Scientists find clue to why Zika, but not its close relatives, causes birth defects
The most frightening aspect of Zika virus has been its ability to produce severe fetal birth defects during pregnancy, especially microcephaly—a small head.
Now, scientists from the Florida campus of The Scripps Research Institute (TSRI) have uncovered the details behind the virus's unique ability to cross the placental barrier and expose the fetus to a range of birth defects that often go beyond microcephaly to include eye and joint injury, and even other types of brain damage.
The new study, led by TSRI Associate Professor Hyeryun Choe, was published online ahead of print this week in the journal Proceedings of the National Academy of Sciences.
How Zika virus crosses the placental barrier, while other closely related viruses in the flavivirus family including dengue and West Nile viruses do not, has puzzled researchers since the crisis began some two years ago in Brazil.
Obstacles to reaching the fetal brain are substantial—a virus must move from the mother's blood into fetal circulation, which is separated by placental barrier cells designed to prevent that very occurrence.
The researchers found that human umbilical endothelial cells, derived from four donors in the study, proved far more susceptible to Zika infection than to other viruses, with viral counts as much as a hundred or thousand times higher than West Nile or dengue virus. The new research also suggests that Zika virus learned to exploit something of a secret passage, a cell surface molecule known as AXL, while West Nile and dengue viruses did not.
"Zika uses AXL to efficiently slip past one of the major barrier cell types in the placenta: fetal endothelial cells, which are the gateway to access fetal circulation," said Choe.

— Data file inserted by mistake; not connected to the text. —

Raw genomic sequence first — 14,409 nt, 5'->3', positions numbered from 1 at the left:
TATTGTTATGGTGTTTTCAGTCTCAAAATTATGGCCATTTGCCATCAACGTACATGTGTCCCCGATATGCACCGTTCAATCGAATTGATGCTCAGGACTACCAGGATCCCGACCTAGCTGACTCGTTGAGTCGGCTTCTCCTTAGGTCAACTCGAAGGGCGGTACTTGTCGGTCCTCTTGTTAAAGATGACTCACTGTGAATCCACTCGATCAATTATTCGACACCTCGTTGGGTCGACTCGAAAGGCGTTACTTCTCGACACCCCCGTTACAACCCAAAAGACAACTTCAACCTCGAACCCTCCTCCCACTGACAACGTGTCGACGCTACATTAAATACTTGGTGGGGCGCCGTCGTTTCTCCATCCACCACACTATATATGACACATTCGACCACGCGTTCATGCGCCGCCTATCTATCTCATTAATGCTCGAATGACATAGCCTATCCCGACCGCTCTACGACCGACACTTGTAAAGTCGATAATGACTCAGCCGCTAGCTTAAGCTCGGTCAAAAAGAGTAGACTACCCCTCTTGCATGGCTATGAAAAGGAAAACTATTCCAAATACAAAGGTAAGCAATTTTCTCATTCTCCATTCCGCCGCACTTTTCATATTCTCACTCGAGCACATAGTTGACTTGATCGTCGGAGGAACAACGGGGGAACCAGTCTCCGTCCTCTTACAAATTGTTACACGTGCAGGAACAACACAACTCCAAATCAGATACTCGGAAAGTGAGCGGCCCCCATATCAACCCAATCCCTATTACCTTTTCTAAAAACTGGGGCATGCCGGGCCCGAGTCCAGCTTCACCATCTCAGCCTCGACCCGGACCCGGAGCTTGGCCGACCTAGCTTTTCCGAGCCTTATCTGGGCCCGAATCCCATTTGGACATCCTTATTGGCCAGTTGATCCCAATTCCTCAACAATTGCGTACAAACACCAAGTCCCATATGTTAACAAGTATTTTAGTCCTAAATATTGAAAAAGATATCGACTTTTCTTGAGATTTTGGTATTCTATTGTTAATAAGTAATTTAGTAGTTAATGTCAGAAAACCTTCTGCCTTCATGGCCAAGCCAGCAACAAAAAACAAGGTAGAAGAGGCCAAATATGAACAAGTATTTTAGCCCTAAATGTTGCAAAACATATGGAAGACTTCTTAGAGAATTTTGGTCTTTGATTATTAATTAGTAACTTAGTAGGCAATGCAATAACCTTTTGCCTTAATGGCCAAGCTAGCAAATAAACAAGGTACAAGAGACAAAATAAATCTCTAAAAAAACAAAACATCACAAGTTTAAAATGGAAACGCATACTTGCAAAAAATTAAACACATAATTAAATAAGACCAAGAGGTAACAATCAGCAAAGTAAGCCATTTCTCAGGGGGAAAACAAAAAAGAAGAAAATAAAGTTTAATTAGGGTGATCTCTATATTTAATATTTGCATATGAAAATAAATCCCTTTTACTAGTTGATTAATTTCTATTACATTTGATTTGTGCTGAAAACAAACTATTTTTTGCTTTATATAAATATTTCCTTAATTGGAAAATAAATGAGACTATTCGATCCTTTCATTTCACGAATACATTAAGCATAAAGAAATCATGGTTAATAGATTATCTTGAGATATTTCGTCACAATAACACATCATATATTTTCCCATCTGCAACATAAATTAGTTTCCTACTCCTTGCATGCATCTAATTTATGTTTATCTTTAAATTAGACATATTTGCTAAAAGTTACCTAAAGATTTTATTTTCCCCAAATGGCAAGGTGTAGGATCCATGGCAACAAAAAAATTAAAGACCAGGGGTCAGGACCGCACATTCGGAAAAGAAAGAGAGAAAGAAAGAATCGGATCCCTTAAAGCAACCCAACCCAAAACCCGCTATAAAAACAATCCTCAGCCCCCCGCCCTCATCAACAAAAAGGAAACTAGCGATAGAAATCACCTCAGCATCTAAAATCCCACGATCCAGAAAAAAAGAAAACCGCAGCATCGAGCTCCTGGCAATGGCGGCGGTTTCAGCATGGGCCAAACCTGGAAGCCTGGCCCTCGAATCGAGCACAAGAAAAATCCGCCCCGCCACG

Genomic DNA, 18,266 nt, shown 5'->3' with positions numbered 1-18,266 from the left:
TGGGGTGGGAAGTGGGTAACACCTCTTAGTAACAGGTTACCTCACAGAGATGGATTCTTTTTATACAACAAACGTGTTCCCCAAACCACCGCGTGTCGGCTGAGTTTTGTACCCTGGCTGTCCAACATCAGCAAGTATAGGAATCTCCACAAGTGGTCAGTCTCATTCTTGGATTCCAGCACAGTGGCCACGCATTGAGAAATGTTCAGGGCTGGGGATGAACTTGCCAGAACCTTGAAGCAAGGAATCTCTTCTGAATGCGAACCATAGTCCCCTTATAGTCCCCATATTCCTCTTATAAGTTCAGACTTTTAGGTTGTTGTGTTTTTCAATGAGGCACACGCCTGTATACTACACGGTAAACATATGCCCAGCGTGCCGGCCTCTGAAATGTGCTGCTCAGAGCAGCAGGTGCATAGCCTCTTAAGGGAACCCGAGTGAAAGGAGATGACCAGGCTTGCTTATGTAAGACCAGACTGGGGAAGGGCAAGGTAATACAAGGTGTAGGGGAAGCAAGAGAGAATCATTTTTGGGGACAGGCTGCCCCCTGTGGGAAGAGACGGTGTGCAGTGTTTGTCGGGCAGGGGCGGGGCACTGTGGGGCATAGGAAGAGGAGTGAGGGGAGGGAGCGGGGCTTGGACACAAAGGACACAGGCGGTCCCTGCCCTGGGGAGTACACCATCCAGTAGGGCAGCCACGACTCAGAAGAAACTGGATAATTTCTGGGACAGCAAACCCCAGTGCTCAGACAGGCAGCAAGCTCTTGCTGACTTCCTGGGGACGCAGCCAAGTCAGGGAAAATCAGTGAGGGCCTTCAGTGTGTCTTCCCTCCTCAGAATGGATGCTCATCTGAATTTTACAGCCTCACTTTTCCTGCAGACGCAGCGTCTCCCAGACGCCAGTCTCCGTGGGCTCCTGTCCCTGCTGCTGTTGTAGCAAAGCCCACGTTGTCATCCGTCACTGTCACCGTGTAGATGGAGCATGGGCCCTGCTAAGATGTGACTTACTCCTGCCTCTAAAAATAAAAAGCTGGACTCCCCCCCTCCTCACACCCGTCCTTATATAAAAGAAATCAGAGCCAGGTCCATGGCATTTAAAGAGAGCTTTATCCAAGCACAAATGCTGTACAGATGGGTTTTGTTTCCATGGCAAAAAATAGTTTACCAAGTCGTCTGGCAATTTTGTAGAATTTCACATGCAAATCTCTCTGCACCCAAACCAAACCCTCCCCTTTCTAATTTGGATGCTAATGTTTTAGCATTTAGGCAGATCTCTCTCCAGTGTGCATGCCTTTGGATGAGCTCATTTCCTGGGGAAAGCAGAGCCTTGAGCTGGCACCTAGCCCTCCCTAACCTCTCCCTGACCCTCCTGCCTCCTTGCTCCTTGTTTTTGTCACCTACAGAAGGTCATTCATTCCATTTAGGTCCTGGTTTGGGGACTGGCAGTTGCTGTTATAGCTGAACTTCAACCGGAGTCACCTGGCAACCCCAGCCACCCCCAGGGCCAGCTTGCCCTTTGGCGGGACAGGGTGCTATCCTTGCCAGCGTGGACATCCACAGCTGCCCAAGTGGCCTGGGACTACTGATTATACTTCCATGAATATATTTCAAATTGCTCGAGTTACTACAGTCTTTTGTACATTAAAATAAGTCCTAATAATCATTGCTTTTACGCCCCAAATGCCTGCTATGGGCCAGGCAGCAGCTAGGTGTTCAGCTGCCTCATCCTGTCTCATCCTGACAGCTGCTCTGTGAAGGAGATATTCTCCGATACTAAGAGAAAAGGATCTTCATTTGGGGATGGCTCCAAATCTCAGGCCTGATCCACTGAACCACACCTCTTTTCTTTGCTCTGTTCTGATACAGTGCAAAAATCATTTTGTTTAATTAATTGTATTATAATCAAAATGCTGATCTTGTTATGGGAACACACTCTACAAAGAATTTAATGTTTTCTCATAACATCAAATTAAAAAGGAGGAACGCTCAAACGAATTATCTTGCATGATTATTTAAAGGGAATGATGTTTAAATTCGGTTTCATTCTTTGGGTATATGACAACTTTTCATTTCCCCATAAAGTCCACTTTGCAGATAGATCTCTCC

What may help make the Zika virus particularly infectious in cells that other flaviviruses can't infect, said TSRI Research Associate Audrey Richard, a first author of the study, is that it profits from the built-in function of AXL. "The physiological function of AXL is to quench activated immune reactions, including the antiviral interferon response," said Richard. "By using AXL, Zika virus catches two birds with one stone; it enters cells and also gains favorable environment for its replication inside the cells."
Zika is able to take advantage of AXL by binding to an intermediate molecule known as Gas6, which is present in blood and other bodily fluids. Gas6 acts as an active bridge between the virus and AXL by binding AXL on one end and the virus membrane on the other, helping the virus utilize AXL and gain entry to host cells.
These differences may help explain why, among related viruses, only Zika can efficiently access and infect the fetal bloodstream.
"We don't yet understand why Zika virus uses AXL and the others don't," Choe added. "The common belief is that all flaviviruses have similar structures, but our findings suggest that Zika virus may have a different average population structure than others. This has significant scientific and clinical implications."
"Structural studies show that most of the infectious virion membrane is completely covered with viral proteins, which makes it difficult for Gas6 to bind to the Zika virus membrane underneath the protein shell," said TSRI Research Associate Byoung-Shik Shim, the study's other first author. "However, flavivirus particles assume many asymmetric shapes and are in continuous dynamic motion, which likely exposes patches of the virion membrane. Our study suggests that Zika virus exposes enough membrane for Gas6 binding, whereas West Nile and dengue viruses do not."
The researchers also speculated on Zika virus' pathology. AXL is also present in the blood-brain barrier, the eye-blood barrier and the testes—where it maintains integrity of the blood vessels and the functions of the testes. It may be used by Zika virus to infect those cells and may explain Zika virus' ability to infect the fetal brain and eye and to transmit sexually.